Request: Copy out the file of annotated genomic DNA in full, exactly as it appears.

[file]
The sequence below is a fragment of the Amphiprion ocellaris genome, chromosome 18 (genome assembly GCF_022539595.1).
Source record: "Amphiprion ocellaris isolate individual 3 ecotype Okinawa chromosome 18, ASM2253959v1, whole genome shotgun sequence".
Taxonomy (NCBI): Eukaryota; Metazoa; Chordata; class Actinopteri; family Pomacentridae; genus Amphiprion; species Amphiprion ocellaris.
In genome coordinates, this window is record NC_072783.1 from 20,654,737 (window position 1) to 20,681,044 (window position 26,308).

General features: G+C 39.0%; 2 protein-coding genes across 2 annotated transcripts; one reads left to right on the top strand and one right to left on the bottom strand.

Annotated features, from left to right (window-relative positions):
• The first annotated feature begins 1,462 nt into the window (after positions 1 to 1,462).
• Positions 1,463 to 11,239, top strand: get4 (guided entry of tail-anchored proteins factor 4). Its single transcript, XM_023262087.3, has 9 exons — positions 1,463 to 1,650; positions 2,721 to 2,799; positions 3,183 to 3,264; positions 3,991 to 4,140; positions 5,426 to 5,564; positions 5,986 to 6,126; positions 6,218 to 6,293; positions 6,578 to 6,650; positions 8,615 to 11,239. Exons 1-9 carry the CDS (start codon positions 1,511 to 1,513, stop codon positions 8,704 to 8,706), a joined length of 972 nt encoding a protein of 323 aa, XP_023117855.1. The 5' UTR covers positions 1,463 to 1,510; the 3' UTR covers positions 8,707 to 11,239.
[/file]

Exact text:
The sequence below is a fragment of the Amphiprion ocellaris genome, chromosome 18 (genome assembly GCF_022539595.1).
Source record: "Amphiprion ocellaris isolate individual 3 ecotype Okinawa chromosome 18, ASM2253959v1, whole genome shotgun sequence".
Taxonomy (NCBI): Eukaryota; Metazoa; Chordata; class Actinopteri; family Pomacentridae; genus Amphiprion; species Amphiprion ocellaris.
In genome coordinates, this window is record NC_072783.1 from 20,654,737 (window position 1) to 20,681,044 (window position 26,308).

General features: G+C 39.0%; 2 protein-coding genes across 2 annotated transcripts; one reads left to right on the top strand and one right to left on the bottom strand.

Annotated features, from left to right (window-relative positions):
• The first annotated feature begins 1,462 nt into the window (after positions 1 to 1,462).
• Positions 1,463 to 11,239, top strand: get4 (guided entry of tail-anchored proteins factor 4). Its single transcript, XM_023262087.3, has 9 exons — positions 1,463 to 1,650; positions 2,721 to 2,799; positions 3,183 to 3,264; positions 3,991 to 4,140; positions 5,426 to 5,564; positions 5,986 to 6,126; positions 6,218 to 6,293; positions 6,578 to 6,650; positions 8,615 to 11,239. Exons 1-9 carry the CDS (start codon positions 1,511 to 1,513, stop codon positions 8,704 to 8,706), a joined length of 972 nt encoding a protein of 323 aa, XP_023117855.1. The 5' UTR covers positions 1,463 to 1,510; the 3' UTR covers positions 8,707 to 11,239.